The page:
Researching SC History? Go to the State's Authority

By:Bob Gillespie

Date:8/22/2018

When it comes to South Carolina history, Walter Edgar wrote the book on it – literally.

“South Carolina: A History,” is Edgar’s epic tome that covers the state’s past like no other effort before or since. The former University of South Carolina professor, who retired in 2012 after a 44-year career, also wrote “Partisans and Redcoats: The Southern Campaign that Turned the Tide of the American Revolution” and (as editor-in-chief) “The South Carolina Encyclopedia.”

Nowadays, he educates listeners on a variety of SC-related topics with “Walter Edgar’s Journal” and “South Carolina from A to Z” heard on South Carolina Public Radio. Who better than to provide this list of the best libraries for those doing research on South Carolina history?


South Carolina Historical Society

100 Meeting St. (museum), 205 Calhoun St. (archives), Charleston; 843.723.3225

“The collection is housed at the College of Charleston. From the 17th century to the present day, this is the richest collection of material in the state: letters, diaries, maps, photographs and lots more.”


The South Caroliniana Library

910 Sumter St., Columbia; 803.777.3131

“The collection is housed at the University of South Carolina. Currently the historic Caroliniana Library, the oldest separate college library in the United States, is undergoing renovation; researchers need to go online to request materials ahead of time. Materials can be viewed in the Hollings Modern Political Collections area of the Thomas Cooper Library. Second only to the South Carolina Historical Society in its rich and varied holdings. The Modern Political Collections contain the papers of many 20th century state political figures.”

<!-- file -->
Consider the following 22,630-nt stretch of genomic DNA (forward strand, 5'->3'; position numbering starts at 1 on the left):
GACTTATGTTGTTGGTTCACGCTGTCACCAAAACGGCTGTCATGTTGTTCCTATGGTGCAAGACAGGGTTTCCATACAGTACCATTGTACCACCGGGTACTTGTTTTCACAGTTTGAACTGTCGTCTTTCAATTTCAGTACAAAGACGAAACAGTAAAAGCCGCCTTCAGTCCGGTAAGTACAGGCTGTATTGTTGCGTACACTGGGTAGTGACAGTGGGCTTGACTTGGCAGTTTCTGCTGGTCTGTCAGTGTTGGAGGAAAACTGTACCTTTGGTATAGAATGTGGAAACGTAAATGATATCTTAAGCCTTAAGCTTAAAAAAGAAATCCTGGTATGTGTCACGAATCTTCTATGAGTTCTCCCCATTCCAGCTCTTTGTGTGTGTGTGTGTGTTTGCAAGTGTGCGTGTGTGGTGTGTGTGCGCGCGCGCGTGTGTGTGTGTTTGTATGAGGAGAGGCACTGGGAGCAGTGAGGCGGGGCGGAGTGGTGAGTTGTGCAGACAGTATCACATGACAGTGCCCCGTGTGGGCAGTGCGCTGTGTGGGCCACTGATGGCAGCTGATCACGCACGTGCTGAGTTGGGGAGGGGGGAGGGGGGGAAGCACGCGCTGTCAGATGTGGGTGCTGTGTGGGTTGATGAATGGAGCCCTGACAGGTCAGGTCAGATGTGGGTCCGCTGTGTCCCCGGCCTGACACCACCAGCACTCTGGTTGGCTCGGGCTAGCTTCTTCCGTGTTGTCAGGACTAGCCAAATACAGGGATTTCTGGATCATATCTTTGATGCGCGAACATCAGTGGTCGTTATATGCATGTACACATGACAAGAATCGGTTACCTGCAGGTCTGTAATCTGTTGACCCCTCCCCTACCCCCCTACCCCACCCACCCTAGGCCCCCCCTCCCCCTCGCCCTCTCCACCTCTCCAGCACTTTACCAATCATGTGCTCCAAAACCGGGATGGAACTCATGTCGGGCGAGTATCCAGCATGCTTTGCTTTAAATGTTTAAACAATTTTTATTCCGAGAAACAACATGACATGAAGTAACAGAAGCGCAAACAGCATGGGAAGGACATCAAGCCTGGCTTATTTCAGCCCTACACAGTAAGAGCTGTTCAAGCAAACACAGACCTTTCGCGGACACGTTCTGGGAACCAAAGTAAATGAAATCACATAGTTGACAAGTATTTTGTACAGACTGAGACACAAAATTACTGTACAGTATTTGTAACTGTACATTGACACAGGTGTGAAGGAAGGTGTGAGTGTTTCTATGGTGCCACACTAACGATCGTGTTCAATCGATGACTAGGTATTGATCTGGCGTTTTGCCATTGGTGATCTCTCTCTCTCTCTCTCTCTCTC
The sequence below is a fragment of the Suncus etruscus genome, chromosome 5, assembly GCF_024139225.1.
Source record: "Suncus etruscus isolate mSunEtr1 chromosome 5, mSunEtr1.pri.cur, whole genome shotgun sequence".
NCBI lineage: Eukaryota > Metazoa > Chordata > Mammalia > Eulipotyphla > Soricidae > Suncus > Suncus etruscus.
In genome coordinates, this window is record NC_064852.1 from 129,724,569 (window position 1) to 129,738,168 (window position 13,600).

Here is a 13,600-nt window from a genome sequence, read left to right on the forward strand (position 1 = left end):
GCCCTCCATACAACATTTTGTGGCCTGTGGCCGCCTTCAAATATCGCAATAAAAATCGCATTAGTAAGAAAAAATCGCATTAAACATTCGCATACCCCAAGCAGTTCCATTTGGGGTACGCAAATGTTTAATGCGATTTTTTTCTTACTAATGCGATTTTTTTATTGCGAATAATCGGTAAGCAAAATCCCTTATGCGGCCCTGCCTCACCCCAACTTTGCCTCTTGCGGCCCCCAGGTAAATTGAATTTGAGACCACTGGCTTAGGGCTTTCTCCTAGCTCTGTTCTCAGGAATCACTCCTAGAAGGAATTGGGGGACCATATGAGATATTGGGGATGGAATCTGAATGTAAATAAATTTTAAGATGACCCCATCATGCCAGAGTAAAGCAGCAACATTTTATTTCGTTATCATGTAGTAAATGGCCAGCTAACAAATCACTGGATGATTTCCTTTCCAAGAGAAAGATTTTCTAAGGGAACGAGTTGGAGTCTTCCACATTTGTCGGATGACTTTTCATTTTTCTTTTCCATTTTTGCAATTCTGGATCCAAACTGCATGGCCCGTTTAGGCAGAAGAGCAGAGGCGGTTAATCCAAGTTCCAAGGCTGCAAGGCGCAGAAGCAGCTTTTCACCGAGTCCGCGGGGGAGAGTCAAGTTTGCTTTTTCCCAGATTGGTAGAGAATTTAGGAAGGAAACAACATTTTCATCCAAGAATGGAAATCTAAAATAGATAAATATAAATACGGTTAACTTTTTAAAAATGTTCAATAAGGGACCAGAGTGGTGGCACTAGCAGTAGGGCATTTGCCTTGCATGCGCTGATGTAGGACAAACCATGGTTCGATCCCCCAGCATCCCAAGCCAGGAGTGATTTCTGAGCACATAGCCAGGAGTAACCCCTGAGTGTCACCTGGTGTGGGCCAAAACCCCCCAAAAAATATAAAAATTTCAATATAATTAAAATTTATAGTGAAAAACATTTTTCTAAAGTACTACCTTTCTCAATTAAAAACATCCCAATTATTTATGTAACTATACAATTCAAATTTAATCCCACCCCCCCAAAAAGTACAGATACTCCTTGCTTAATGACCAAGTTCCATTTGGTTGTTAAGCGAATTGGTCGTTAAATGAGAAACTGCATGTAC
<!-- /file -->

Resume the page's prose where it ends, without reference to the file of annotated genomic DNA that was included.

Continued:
The South Carolina Department of Archives and History

8301 Parklane Road, Columbia; 803.896.6104

“From 17th century cattle brands and land grants to current legislative records, the State Archives is the official records keeper of the State of South Carolina.”


Wofford College’s Sandor Teszler Library

429 North Church St., Spartanburg; 864.597.4300

“This facility contains a sizable manuscript collection (especially about the Upstate), as well as records of the Methodist Church in South Carolina.”


Furman University’s James B. Duke Library

3300 Poinsett Highway, Greenville; 864.294.2191

“This library contains a sizable manuscript collection (especially about the Upstate). In addition, until 1992 the university was associated with the South Carolina Baptist Convention. The library contains valuable collections, both personal and organizational, related to Baptists in South Carolina.”


McCelvey Center (Historical Center of York County)

212 East Jefferson St., York; 803.684.3948

“Located in York, the center has excellent material about the Upstate and is especially rich in materials related to the American Revolution.”


Also:

“Local history collections in many county libraries – especially those in Charleston, Columbia (Richland County Library), Greenville and Spartanburg – are good starting points for local research about their counties.”

- Richland County Library (main library), 1401 Assembly St., Columbia; 803.799.9084

- Charleston County Public Library/The South Carolina Room, 68 Calhoun St., Charleston; 843.805.6956

- Greenville County Library (Hughes Main Library), 25 Heritage Green Place, Greenville; 864.242.5000

- Spartanburg County Library, 151 South Church St., Spartanburg; 864.596.3500

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